Four options for dealing with a negative message
Finally we come to the third member of the CNV. Here we connect with the root of our feelings: the needs.
One of the most important messages here is to realize that other people's actions can work with a stimulus for what we feel, but can never be seen as the cause.
In fact, our feelings expressed are a result of how we choose receiving what people say and do as well as the expectations we project on others. So let's look at four possible answers for when someone tells us something we don't like.
1. Blame ourselves
The example that Rosenberg gives here is that of a hypothetical situation where a person is angry and says something like "You are the most arrogant person I have ever met!"
If we chose to take it personally, we could react with "Oh, I should have been more sensitive!"
We accept the person's judgment and place the blame on ourselves. This option comes at a high cost to our self-esteem because it comes loaded with ideas of shame and maybe even depression.
It does not mean that we should not accept our responsibility, but we do not need to surrender to the judgments of others in the same way that we must seek not to spread them.
2. Blame others
Another reaction to the same situation where someone says to you "You are the most arrogant person I have ever met!" it would be to go into combat mode and say “You have no right to say that! I am always taking your ideas into consideration. You who are arrogant! ”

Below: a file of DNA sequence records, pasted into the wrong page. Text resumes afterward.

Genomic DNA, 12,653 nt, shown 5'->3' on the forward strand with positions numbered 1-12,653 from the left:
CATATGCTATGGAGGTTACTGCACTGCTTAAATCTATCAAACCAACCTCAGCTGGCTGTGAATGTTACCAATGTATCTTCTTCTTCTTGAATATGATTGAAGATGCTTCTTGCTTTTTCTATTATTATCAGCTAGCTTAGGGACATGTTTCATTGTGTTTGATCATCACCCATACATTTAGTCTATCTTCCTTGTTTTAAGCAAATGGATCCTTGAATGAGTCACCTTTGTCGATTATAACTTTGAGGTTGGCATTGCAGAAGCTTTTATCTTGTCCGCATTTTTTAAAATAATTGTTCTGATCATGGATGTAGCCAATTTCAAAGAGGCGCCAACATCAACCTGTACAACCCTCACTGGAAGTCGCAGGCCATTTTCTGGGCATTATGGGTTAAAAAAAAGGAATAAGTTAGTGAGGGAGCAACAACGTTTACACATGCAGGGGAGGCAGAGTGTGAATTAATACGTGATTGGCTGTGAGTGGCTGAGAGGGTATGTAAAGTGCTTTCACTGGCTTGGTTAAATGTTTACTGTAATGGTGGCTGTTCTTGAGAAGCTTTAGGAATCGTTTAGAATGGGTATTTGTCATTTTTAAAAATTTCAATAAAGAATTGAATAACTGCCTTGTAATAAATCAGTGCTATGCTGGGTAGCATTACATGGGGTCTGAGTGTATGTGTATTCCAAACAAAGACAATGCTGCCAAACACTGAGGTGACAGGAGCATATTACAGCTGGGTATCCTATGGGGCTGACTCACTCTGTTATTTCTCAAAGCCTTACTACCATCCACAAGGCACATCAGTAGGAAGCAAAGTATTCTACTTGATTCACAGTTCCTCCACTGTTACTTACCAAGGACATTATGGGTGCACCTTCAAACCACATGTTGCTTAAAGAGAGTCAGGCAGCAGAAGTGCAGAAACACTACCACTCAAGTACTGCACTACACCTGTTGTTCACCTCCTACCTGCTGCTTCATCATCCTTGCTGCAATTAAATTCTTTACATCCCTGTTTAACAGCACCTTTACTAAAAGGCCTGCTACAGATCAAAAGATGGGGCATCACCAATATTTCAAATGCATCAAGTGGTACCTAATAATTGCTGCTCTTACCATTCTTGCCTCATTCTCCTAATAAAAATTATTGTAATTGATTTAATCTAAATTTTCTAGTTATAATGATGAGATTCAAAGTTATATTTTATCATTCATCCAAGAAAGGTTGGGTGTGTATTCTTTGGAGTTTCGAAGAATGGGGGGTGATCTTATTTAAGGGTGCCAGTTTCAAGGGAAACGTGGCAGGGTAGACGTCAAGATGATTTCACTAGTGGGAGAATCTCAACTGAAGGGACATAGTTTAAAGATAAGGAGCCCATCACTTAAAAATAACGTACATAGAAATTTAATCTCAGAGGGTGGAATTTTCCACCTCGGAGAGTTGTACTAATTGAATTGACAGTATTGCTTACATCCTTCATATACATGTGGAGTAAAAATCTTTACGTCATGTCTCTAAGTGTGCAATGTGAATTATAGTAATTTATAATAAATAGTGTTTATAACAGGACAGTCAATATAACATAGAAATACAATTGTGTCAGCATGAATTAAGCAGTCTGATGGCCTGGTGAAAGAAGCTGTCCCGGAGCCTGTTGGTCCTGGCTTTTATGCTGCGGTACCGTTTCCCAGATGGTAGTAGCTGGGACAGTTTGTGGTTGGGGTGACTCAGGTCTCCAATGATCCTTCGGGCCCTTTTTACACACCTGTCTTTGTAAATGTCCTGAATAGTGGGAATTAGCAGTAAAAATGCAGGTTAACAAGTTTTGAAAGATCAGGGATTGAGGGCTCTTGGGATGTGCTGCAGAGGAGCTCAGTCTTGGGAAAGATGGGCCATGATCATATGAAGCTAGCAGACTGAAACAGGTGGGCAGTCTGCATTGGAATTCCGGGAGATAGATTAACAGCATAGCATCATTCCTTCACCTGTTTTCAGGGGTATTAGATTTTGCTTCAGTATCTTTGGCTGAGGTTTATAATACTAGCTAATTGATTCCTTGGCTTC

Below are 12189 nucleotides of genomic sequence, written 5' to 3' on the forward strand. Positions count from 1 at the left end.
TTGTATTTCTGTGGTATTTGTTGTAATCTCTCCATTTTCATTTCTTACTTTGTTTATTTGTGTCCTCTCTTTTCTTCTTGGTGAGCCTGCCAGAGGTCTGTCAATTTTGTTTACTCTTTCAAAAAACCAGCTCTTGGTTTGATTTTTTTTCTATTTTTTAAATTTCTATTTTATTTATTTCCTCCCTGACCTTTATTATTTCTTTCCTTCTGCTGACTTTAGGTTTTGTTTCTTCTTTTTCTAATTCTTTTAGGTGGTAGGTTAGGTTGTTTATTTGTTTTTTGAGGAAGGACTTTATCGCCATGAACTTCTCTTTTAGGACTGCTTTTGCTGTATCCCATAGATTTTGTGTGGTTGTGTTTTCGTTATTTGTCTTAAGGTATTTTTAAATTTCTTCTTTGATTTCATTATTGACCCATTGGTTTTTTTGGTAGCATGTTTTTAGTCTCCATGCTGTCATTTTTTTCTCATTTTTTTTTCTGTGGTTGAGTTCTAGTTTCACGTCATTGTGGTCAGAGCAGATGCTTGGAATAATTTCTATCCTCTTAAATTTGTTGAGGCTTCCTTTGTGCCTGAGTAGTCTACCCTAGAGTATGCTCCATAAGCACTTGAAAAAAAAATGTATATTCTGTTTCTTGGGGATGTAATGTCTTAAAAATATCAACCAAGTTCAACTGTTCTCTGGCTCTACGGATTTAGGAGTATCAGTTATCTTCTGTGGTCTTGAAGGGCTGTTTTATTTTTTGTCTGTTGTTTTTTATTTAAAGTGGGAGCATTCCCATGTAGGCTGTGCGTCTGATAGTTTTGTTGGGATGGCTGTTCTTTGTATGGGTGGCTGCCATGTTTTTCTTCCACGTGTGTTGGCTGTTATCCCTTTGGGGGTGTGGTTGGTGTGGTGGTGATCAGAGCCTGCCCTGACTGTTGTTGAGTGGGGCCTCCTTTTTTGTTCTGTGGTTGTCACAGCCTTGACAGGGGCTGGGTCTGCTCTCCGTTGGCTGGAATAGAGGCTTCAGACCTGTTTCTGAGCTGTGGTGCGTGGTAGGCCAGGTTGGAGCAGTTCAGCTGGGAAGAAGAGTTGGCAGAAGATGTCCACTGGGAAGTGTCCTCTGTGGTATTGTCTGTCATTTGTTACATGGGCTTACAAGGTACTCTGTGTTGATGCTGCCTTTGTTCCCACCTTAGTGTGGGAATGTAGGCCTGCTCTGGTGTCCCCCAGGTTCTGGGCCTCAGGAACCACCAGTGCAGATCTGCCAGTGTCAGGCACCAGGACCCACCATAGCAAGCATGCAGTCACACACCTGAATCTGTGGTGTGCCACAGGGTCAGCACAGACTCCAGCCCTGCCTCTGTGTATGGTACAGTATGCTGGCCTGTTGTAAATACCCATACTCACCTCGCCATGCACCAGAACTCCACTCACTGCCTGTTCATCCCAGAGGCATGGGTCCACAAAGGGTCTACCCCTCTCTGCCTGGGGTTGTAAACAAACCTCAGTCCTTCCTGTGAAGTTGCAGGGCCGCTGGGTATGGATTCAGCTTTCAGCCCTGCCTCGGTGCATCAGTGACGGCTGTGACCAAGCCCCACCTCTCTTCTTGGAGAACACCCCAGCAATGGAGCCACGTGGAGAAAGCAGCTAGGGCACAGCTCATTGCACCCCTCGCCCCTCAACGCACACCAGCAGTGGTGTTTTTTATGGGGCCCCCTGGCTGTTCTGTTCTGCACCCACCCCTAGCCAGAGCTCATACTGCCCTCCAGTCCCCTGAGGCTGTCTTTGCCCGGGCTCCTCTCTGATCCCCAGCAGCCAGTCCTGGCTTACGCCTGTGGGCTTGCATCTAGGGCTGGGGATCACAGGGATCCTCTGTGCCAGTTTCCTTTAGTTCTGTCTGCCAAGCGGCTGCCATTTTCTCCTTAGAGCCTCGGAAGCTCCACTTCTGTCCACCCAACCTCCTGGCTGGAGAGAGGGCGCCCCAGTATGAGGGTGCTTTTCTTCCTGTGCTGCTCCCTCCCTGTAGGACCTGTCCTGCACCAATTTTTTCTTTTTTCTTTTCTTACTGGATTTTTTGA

When we enter this mode, it is normal to feel anger, resentment, hatred and bad mood.
3. Listen to our own feelings and needs
Another option would be to connect with our own essence and say something like "When I hear you say I'm arrogant, I get hurt because I need some recognition for my effort to take your ideas into account".
When we connect with our feelings and needs, we become aware that our hurt stems from the need for our efforts to be recognized.
4. Listen to the feelings and needs of others
Here we could ask "Are you hurt because you need more consideration for your ideas and preferences?"
We accept our responsibility within the communication process and try to understand the person's needs rather than simply focusing on our own needs.
Becoming responsible for your feelings
Here are three examples that show some language patterns that cover up responsibility for what we feel:
- The use of impersonal expressions and pronouns as something and this: “Something that really infuriates me is when spelling errors appear in our brochures to the public. It bothers me a lot. “
- Statements that only mention the actions of others: "When you don't call me on my birthday, I get hurt." or "Mom is disappointed when you don't finish your food."
- The use of the expression “I feel - an emotion - because…” followed by a person or personal pronoun other than “me”: “I feel hurt because you said you didn't love me” or “I feel angry because supervisor did not keep her promise ”.
In each of these examples, we can connect a feeling to our need and deepen awareness of our responsibility for our emotions. Just replace the original sentence with “I feel this way because I…”. Examples:
- “I feel really enraged when spelling mistakes like that appear in our brochures for the public perthat I want our company to project a professional image ”.
- "Mom is disappointed when you don't finish eating, because I want you to grow up strong and healthy."
- "I feel angry because the supervisor did not keep her promise because I had that long weekend to visit my brother".